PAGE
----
So maybe we should stop running, turn around, and face temptation. Look temptation in the eye. At first it may seem that temptation has power over you, but remember that God is on your side, standing with you, surrounding you, holding you, giving you strength.

As a church body, we in the Disciples of Christ have learned - and are continuing to learn - to confront the sin of racism. We’ve been learning that the temptation to judge people based on their race is one that we all face, and one that is particularly problematic for white people, since white people have historically held a disproportionate amount of the power and authority in this country, and continue to do so.
And one significant temptation is for us to not talk about racism. Talking about racism makes us uncomfortable. The devil comes to us and says, “Just don’t talk about it.” The devil (those of you who know me well know that I usually speak of the devil metaphorically, not literally, but that doesn’t really matter)... the devil comes to us and says “racism isn’t an issue. Don’t talk about it. Don’t worry about it. Why do you always have to make everything about race?”
And for people like me, with skin that looks like mine, that is a temptation.
We refuse to face the issue of race… until the Spirit leads us into the wilderness and says, “look.” ...Until the Spirit leads us into the wilderness and says: “confront your temptation to sin.”
Martin Luther King Jr. talked about the “three triplets” of racism, consumerism, and militarism. We don’t like to talk about any of these things. People didn’t want Martin Luther King to talk about them. Talking about racism was bad enough, but also mentioning our temptation to consume more and more, and how that is destroying us, and talking about our temptation to solve problems by military might, led people to criticize him. Even other civil rights leaders asked him to not talk about the military or the war in Vietnam.
And I suspect this was a great temptation for him.
But King could not keep silent. In a speech he gave one year before his death, King said, “a nation that continues year after year to spend more money on military defense than on programs of social uplift is approaching spiritual death.”
Martin Luther King Jr. took America to the wilderness to face its sins, but many didn’t want to go. Many still don’t want to go.
And when we celebrate MLK day, we sugar-coat his message and tame it down so that it doesn’t make us too uncomfortable.
That, too, is a temptation we face.
Jesus, however, did talk about such things. Jesus talked about money, how money is spent, and even said that it is impossible to love both God and wealth. We are taught that our love of God should dictate how we use our money, but the temptation of money is too great, and we end up allowing our love of money to dictate how we worship God.  God should be the one who shapes our finances, but our finances end up being what shapes our love of God.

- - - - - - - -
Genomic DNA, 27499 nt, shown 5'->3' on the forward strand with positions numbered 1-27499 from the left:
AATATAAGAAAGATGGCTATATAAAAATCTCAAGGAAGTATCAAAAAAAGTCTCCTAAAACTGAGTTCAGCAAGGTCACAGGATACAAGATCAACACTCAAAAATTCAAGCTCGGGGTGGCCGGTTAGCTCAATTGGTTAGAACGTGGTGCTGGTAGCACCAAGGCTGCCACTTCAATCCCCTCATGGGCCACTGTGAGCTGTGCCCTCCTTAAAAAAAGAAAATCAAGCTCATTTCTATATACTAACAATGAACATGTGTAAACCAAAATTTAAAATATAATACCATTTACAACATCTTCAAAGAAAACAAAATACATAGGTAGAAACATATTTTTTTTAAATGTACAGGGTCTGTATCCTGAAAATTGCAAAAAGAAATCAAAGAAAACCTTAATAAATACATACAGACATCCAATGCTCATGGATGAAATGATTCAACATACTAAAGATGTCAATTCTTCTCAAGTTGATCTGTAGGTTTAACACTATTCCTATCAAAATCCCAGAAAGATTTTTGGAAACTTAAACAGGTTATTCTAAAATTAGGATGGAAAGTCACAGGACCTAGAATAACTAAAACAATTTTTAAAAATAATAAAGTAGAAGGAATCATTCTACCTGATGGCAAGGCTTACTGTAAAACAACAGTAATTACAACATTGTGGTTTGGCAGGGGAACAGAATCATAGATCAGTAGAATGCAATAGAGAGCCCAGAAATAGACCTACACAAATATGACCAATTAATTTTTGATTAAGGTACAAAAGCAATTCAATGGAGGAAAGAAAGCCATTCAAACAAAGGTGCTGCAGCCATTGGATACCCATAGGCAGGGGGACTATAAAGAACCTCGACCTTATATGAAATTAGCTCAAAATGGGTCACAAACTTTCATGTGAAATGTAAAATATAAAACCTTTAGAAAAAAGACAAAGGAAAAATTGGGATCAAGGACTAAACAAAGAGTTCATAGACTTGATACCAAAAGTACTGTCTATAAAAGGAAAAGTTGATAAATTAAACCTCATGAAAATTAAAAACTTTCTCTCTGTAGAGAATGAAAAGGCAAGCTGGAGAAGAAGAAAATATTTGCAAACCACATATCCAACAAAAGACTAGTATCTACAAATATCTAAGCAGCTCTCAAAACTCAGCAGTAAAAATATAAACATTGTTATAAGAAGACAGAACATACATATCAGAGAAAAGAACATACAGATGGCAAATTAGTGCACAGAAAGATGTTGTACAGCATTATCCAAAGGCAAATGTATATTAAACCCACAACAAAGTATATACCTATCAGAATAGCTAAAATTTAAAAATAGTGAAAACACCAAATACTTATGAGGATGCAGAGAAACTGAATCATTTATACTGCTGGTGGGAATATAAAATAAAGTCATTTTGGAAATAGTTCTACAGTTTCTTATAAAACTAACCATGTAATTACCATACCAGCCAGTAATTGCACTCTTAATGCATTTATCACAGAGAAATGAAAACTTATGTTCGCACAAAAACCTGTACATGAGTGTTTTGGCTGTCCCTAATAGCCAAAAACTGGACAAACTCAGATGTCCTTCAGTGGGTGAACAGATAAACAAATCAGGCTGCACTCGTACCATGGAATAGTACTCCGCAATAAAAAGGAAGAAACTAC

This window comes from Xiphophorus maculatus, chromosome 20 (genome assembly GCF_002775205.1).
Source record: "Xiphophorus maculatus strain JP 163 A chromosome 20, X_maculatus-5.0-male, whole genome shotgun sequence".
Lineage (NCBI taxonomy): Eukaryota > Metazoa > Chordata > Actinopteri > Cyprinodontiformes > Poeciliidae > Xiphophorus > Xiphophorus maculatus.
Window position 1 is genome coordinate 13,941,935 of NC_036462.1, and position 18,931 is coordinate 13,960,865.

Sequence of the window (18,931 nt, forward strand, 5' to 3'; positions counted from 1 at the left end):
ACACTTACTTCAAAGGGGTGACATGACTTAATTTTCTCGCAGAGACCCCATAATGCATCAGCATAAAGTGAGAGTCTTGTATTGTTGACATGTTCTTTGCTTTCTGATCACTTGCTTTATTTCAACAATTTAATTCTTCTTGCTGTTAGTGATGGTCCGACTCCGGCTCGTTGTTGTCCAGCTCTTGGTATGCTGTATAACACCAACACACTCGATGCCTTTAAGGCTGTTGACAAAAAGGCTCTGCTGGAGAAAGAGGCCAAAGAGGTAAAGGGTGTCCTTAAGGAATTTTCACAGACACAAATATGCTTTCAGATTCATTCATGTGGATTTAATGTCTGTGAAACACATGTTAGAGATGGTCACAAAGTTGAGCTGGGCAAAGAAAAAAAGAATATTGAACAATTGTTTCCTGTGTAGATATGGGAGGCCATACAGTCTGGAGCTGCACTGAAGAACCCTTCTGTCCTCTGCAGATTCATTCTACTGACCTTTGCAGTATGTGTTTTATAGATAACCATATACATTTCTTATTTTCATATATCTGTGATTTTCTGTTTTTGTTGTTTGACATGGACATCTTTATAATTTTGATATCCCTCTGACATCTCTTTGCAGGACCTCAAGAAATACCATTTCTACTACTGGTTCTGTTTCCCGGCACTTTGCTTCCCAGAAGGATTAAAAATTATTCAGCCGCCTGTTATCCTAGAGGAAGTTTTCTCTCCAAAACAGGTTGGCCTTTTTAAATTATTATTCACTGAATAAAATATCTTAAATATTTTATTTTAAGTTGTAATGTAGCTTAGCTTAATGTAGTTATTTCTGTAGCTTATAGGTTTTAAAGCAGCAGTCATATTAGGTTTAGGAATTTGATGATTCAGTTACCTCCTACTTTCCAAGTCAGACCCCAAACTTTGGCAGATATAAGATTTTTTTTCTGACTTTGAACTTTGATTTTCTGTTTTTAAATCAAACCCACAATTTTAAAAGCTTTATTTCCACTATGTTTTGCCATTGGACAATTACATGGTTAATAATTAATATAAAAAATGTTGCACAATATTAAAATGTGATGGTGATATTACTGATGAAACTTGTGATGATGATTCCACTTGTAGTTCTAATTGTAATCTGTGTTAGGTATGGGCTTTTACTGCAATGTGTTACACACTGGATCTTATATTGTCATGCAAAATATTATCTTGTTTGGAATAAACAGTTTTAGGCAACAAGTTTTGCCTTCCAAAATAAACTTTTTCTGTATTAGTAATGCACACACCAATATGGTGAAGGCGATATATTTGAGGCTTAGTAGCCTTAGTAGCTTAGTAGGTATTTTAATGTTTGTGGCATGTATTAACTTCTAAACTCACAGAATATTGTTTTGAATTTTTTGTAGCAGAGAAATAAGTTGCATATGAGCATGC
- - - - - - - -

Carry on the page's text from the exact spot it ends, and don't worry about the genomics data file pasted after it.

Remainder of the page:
And Jesus talked about the temptation to use violence. “Blessed are those who make peace,” he said. “The way of the sword is not my way,” he said.
The Spirit led Jesus into the wilderness to face his temptations, to see what sins he himself would be tempted to commit.
The Spirit leads us into the wilderness as well, to face our temptations, to take a good hard look at the things that tempt us. Things like money. Self-righteousness. Pride. Power. Fame.
Even churches face temptation. What is Bixby Knolls Christian Church’s temptation?
Through the New Beginnings program, we have embarked on a journey that, we hope, will help us transform & re-create our ministry so that it is sustainable and vital for years to come. We want this ministry to be more faithful to the calling we have from God.
But I think we are going to be tempted, over and over, to seek what WE want for this church, rather than what GOD wants…
I think we are going to be tempted, as we always are, to seek our will, rather than God’s will.
This was certainly one of Jesus’s temptations, so he prayed to God: Not my will, but your will be done.
That needs to be our prayer as well. Not our will, God, but your will be done.
The thing is, we need to spend some time in the wilderness figuring out just what is God’s will, and just what is our will. The two can get a little mixed up in our minds. We think we’re doing God’s will, but sometimes we aren’t. We’re doing our will.
We need to spend some time in the wilderness, so that the Spirit can help us sort it all out.
Is this really my will, or is it God’s will? Am I helping accomplish God’s will, or have I become a roadblock standing in the way?
The 40 days of Lent are a time to look closely at our temptation, to seek God’s help in figuring these things out, so that we may be more-faithful followers of Jesus.